#18 (January 1969) "Guardians of the Galaxy" Arnold Drake Gene Colan Mike Esposito
(as "Mickey Demeo")
#19 (March 1969) Ka-Zar in "My Father, My Enemy" Arnold Drake and
Steve Parkhouse
George Tuska Sid Greene
#20 (May 1969) Doctor Doom in "This Man, This Demon" Roy Thomas and Larry Lieber Larry Lieber and Frank Giacoia Vince Colletta

Marvel Super-Heroes became an all-reprint magazine beginning with #21 (July 1969), and a regular-sized comic at the then-standard 20-cent price with #32 (Sept. 1972). This reprint series lasted through issue #105 (Jan. 1982).[3]

A second series titled Fantasy Masterpieces ran from #1-14 (Dec. 1979 - Jan. 1981), reprinting truncated versions of the 1968 Silver Surfer series, and Adam Warlock stories from Strange Tales and Warlock.

Other iterations

In September 1979, the Marvel UK series The Mighty World of Marvel was retitled Marvel Superheroes[9] after a brief run under the title Marvel Comic.[10]

The name itself reappeared, without a hyphen, as part of the title of a 12-issue, company-wide crossover miniseries Marvel Super Heroes Secret Wars (May 1984 - April 1985).[11] The 1985-86 sequel was titled simply Secret Wars II.

Next came the 15-issue Marvel Super-Heroes vol. 2 (May 1990 - Oct. 1993),[12] published quarterly and which generally printed "inventory stories", those assigned to serve as emergency filler.

The final series of this title was the six-issue Marvel Super-Heroes Megazine (Oct. 1994 - March 1995), a 100-page book reprinting 1970s and 1980s Fantastic Four, Daredevil, Iron Man and Hulk stories in each issue.[13]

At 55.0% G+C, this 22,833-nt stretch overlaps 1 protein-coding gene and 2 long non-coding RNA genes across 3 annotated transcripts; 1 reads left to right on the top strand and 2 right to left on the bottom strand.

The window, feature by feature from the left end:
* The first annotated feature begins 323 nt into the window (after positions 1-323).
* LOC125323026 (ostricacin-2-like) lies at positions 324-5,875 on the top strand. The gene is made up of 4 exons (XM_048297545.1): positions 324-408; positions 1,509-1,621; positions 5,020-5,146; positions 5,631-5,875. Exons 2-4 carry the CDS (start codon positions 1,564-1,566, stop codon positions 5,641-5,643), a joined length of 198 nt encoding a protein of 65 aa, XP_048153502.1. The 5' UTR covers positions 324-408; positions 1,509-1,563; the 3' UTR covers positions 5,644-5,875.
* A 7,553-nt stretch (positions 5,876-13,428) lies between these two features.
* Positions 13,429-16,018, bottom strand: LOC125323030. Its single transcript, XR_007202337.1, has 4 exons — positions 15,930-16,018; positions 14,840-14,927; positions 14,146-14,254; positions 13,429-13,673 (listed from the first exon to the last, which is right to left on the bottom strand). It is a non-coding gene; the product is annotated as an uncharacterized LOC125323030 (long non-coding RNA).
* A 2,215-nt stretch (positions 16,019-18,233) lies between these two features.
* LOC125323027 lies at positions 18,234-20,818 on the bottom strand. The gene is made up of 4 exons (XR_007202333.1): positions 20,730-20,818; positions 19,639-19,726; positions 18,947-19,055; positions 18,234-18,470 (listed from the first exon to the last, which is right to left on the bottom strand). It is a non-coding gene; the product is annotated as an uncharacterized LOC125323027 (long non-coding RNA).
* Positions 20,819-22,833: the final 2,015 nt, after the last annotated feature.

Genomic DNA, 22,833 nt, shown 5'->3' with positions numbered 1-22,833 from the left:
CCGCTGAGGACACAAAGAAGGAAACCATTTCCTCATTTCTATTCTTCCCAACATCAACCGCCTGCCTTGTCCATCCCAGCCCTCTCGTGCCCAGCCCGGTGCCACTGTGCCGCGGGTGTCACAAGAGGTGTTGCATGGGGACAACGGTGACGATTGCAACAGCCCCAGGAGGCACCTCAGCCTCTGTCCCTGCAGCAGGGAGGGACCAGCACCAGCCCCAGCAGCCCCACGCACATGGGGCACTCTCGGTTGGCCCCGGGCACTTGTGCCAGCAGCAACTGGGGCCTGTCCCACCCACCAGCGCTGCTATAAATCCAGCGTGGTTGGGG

1. ^ DeFalco, Tom; Gilbert, Laura, ed. (2008). "1960s". Marvel Chronicle A Year by Year History. Dorling Kindersley. p. 119. ISBN 978-0756641238. To help support the new animated television show, Martin Goodman told Stan Lee to produce a comic called Marvel Super Heroes. 
  2. ^ Marvel Super Heroes #1 (October 1966) at the Grand Comics Database
  3. ^ a b 'Marvel Super-Heroes' at the Grand Comics Database
  4. ^ DeFalco "1960s" in Gilbert (2008), p. 125: "Captain Mar-Vell was a Kree warrior sent to spy on Earth, by Stan Lee and artist Gene Colan."
  5. ^ DeFalco "1960s" in Gilbert (2008), p. 131: "Aviation buff Herb Trimpe, who flew his own biplane for many years, teamed up with writer Gary Friedrich to create flying ace the Phantom Eagle."
  6. ^ DeFalco "1960s" in Gilbert (2008), p. 134: "The Guardians of the Galaxy were a science-fiction version of the group from the movie Dirty Dozen (1967) and were created by writer Arnold Drake and artist Gene Colan."
  7. ^ Manning, Matthew K.; Gilbert, Laura, ed. (2012). "1960s". Spider-Man Chronicle Celebrating 50 Years of Web-Slinging. Dorling Kindersley. p. 43. ISBN 978-0756692360. When John Romita sprained his wrist, Marvel hired artist Ross Andru to draw a fill-in issue of The Amazing Spider-Man to give Romita time to recover. However, never less than a consummate professional, Romita turned in his work on schedule as promised, leaving the company with an extra Stan Lee-scripted Spider-Man story on their hands. 
  8. ^ Saffel, Steve (2007). "An Exploding Icon The 1970s". Spider-Man the Icon: The Life and Times of a Pop Culture Phenomenon. Titan Books. p. 66. ISBN 978-1-84576-324-4. Having done a special stand-alone Spider-Man story in Marvel Super-Heroes #14, May 1968, Andru came aboard as the ongoing artist with Amazing #125, October 1973. 
  9. ^ 'Marvel Superheroes (Marvel UK) at the Grand Comics Database
  10. ^ 'Marvel Comic' at the Grand Comics Database
  11. ^ 'Marvel Super Heroes Secret Wars' at the Grand Comics Database
  12. ^ 'Marvel Super-Heroes vol. 2 at the Grand Comics Database
  13. ^ 'Marvel Super-Heroes Megazine' at the Grand Comics Database

External links